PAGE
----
Embedding empathy into the culture and environment of your organization has the power to unlock untapped employee engagement and performance, which impacts business in a positive way.
According to a 2017 Gallup research study, a more empathetic, engaged workforce could reduce absenteeism by more than 40 percent, increase productivity by 17 percent, and decrease turnover by 24 percent. Such employee engagement has the potential to boost customer ratings by 10 percent and sales by 20 percent, because your employees want to work and are passionate and motivated by what they do every day.
In other words, empathy is not just good for society, it’s great for business.
But amidst the hectic pace of competing organizational priorities and entrenched corporate culture, where do you start? A big piece of becoming a more empathetic leader is to work on yourself first. How is your self-confidence? What is going on for you right now? Are you being empathetic and compassionate with yourself?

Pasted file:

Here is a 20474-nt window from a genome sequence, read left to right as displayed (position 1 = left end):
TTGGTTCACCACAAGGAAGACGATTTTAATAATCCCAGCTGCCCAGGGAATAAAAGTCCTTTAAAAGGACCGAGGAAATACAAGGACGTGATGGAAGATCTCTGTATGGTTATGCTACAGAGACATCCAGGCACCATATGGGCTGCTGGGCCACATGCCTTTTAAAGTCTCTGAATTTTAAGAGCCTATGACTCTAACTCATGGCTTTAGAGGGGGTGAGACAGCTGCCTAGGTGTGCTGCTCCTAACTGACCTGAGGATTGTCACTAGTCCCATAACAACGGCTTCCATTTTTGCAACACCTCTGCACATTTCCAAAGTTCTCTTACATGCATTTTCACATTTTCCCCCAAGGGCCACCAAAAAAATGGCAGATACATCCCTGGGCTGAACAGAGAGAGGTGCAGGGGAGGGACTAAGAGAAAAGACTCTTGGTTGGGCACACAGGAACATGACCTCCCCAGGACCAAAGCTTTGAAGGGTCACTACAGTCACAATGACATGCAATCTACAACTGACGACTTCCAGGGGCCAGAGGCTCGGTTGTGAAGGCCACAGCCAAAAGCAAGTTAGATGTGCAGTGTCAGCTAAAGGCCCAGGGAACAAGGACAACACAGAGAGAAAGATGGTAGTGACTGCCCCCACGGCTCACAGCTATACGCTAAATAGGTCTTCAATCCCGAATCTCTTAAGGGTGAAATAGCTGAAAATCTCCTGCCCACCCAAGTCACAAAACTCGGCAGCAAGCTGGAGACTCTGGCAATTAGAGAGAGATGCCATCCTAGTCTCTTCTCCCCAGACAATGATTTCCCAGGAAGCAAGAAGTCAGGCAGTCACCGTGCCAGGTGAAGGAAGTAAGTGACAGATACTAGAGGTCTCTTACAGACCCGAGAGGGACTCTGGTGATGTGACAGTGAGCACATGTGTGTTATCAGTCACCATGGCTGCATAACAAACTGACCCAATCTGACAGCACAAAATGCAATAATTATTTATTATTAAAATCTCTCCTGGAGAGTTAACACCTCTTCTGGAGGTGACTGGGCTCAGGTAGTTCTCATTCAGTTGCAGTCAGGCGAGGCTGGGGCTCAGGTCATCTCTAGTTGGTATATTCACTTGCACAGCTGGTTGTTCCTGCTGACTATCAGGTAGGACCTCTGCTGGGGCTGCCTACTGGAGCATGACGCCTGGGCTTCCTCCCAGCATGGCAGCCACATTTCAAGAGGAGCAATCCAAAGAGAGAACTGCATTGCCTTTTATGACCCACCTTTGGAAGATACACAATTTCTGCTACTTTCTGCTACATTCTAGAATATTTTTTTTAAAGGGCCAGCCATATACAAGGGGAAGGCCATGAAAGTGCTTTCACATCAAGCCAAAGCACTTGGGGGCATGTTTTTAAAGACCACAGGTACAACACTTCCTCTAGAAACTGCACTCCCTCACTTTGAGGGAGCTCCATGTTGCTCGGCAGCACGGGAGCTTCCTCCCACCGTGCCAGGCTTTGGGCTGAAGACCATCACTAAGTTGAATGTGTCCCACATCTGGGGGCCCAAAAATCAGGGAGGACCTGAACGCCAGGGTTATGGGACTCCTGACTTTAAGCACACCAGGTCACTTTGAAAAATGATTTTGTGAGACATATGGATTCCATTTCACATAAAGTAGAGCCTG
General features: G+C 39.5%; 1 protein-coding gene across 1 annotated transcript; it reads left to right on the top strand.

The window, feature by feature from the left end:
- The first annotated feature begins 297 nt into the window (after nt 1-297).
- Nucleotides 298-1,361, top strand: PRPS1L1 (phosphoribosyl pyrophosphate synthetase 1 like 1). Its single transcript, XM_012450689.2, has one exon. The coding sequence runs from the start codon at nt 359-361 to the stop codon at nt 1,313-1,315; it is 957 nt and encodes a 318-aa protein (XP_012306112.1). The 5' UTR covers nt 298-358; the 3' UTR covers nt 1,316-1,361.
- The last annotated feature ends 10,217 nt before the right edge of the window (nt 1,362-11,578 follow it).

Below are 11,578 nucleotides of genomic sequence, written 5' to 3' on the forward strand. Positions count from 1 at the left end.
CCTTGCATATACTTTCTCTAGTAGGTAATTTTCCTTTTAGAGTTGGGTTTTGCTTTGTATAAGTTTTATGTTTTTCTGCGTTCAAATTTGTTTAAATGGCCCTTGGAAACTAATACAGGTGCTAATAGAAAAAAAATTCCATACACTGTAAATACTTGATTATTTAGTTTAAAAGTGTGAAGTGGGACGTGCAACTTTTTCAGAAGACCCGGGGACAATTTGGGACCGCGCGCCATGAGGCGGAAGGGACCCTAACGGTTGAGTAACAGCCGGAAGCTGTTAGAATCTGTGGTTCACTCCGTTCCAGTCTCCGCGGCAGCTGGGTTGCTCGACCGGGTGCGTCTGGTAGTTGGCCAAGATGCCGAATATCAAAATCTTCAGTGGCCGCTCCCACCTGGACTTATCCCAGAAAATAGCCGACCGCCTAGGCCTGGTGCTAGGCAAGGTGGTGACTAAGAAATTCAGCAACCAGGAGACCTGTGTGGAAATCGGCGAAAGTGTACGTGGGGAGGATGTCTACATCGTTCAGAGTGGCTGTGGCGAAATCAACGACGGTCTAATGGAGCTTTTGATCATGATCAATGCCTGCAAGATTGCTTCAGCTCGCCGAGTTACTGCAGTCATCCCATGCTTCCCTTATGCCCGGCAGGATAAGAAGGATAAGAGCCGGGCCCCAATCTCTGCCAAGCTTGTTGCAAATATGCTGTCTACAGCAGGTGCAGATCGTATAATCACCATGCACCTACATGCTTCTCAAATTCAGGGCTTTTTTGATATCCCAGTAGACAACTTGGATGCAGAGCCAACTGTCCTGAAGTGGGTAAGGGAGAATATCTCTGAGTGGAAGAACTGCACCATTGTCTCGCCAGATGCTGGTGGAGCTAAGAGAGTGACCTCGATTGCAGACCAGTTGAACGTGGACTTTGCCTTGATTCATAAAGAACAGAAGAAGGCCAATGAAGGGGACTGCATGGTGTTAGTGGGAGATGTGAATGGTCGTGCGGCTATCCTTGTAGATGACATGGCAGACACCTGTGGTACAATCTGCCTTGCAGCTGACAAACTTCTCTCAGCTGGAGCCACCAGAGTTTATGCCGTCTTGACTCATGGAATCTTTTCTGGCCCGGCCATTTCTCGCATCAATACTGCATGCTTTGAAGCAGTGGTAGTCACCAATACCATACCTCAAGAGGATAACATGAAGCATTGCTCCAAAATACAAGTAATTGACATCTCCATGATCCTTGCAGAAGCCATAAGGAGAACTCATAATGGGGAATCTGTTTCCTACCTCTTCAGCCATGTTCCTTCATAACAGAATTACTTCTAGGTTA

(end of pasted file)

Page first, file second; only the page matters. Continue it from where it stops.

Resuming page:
Sounds a little woo-woo, but it’s really just common sense, similar to airline attendants instructing us to put on our own oxygen masks before helping others. To have empathy and, in turn, show compassion for others, you have to first do the same for yourself. Otherwise, as with the oxygen mask, you won’t have enough air left to be of any help to anyone.
In her book When Things Fall Apart: Heart Advice for Difficult Times, Tibetan Buddhist nun and teacher Pema Chödrön writes, “Having compassion starts and ends with having compassion for all those unwanted parts of ourselves, all those imperfections that we don’t even want to look at.”
Without a healthy store of self-confidence, it becomes much harder to be present, listen, and practice curiosity because we’re consumed with worry. When we’re so busy doubting ourselves and fretting over negative judgments, there’s no energy left to empathize with other people. According to Chödrön, “The only reason we don’t open our hearts and minds to other people is that they trigger confusion in us that we don’t feel brave enough or sane enough to deal with.”